Tag Archives: medical

China Coast Community

2 Mar

China Coast Community Limited (CCC) was set up in 1978. It is approved as a charity under Section 88 of the Inland Revenue Ordinance.

The history of CCC dates back to March, 1978 when the Reverend Stephen Sidebotham, the Dean of St John’s Cathedral, convened a meeting of those concerned with care of the elderly then in Hong Kong. A detailed survey revealed that there was an urgent need for residential facilities for people in Hong Kong whose main language was English and the concept of CCC was born.

In 1979, through the support of the Hong Kong Jockey Club and an interest-free loan from the Hong Kong Government, 63 Cumberland Road was purchased and converted into residential accommodation for eight residents. This was subsequently extended in 1982 to provide additional facilities at the Home, financed by generous donations from a number of individual and corporate benefactors.

Presently, there are 38 Residents whose needs have changed drastically over the years resulting in the CCC becoming fully licensed as a Care and Attention Home in April 2000 with professional Nursing Care provided on a 24 hour basis.

Most of their new admissions are still active people when they enter CCC. However, they have the security of knowing if they become less able or highly dependent they will be cared for with respect and dignity.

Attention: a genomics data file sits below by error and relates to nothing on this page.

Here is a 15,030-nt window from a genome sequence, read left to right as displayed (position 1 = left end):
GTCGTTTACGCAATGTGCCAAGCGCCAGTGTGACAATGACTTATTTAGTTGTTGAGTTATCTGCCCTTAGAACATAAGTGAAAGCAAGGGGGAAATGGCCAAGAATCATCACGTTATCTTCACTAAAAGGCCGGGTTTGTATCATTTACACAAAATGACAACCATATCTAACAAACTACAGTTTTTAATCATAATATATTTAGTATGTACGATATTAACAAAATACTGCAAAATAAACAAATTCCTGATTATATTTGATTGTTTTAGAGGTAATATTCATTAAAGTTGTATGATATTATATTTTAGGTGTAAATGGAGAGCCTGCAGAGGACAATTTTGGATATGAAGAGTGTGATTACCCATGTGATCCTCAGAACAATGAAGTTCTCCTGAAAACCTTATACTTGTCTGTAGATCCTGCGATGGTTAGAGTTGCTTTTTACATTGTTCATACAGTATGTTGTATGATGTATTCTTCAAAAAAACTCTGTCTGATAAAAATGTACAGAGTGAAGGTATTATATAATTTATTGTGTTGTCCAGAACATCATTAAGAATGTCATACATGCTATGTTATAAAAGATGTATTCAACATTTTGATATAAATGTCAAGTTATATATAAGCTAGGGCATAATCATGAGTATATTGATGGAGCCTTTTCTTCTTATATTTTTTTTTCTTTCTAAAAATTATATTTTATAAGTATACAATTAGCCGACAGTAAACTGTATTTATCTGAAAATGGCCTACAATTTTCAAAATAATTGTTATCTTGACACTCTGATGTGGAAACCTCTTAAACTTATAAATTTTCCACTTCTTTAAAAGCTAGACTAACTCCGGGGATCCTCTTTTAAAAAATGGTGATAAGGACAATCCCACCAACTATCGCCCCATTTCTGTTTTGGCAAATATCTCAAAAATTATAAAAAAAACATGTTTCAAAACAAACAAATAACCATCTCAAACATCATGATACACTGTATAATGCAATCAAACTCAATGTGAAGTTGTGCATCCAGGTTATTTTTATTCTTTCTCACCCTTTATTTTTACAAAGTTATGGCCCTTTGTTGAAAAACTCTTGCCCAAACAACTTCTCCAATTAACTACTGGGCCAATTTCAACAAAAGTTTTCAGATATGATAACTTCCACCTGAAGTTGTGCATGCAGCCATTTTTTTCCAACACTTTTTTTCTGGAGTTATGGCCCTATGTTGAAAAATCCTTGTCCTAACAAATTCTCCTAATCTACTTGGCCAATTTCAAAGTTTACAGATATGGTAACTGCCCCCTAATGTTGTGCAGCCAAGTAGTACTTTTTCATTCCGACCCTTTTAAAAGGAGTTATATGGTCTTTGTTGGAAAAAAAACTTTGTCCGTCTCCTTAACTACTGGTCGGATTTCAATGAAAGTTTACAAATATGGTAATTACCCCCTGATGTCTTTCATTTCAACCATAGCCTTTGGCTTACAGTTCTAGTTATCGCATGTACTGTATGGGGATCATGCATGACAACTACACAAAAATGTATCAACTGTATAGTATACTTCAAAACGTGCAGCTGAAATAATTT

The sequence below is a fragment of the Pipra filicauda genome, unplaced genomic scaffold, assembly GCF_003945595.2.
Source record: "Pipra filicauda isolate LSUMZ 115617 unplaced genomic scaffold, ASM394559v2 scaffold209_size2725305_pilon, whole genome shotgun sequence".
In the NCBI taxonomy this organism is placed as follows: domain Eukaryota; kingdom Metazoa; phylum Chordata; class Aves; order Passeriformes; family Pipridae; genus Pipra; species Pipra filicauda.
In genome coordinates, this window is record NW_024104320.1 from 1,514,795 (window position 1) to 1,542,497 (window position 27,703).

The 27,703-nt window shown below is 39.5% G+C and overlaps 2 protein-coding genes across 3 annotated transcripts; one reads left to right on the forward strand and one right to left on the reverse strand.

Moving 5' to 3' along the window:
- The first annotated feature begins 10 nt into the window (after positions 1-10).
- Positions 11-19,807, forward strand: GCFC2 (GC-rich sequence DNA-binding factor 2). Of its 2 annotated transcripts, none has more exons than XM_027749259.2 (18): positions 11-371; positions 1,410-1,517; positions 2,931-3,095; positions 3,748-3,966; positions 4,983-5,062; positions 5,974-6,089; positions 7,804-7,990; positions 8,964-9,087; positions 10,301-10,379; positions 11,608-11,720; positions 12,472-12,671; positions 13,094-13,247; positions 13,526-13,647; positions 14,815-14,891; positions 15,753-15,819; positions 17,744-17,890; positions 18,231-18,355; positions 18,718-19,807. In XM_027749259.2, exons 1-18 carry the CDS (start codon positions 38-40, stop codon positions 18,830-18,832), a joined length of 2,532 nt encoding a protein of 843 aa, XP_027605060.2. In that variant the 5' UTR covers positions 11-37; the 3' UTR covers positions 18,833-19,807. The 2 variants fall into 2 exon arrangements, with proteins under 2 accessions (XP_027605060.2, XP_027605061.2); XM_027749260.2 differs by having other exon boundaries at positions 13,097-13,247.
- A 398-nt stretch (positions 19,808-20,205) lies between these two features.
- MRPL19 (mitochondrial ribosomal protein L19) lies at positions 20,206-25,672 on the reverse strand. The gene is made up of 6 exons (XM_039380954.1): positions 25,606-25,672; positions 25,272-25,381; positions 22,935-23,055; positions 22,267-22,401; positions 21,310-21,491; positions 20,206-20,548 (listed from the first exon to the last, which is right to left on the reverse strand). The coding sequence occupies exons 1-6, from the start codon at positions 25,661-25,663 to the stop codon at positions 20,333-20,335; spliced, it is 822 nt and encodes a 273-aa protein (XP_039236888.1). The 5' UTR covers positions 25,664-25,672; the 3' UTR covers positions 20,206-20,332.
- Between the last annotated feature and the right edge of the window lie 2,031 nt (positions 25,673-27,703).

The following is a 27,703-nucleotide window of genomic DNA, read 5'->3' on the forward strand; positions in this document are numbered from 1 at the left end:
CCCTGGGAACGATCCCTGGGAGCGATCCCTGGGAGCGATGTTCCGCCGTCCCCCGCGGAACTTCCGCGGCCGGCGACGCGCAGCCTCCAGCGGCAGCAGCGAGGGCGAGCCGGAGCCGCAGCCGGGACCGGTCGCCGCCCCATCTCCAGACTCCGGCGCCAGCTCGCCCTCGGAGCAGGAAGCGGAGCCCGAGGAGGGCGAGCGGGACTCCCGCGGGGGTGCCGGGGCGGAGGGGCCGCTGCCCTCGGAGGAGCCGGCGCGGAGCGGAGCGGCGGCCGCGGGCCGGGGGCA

China Coast Community’s Future: In 2015 the China Coast Community commissioned a feasibility study to redevelop the CCC site and build a first-class facility that would meet the increasing healthcare and social needs of residents into the future. The new facility could accommodate a residential home for 45 residents, of quality and respect for privacy and personal space that they feel is appropriate for the 21st century. To accomplish their vision for the future and to continue to care for their residents, the China Coast Community needs to raise HK$90-120m. This is in addition to their running costs of HK$3.5m per annum.

What you can do to help:
Your generous donation helps the China Coast Community cover various operating expenses. Though operating costs increase every year, they continually seek ways to improve care and the quality of life for their elderly family. Your kind contribution will help them adapt without compromising service standards. CCC is a charity registered under section 88 of the Inland Revenue Ordinance of Hong Kong. Any donation over HK$100 may be used for tax deduction purposes. To find out how you can donate, please follow this link.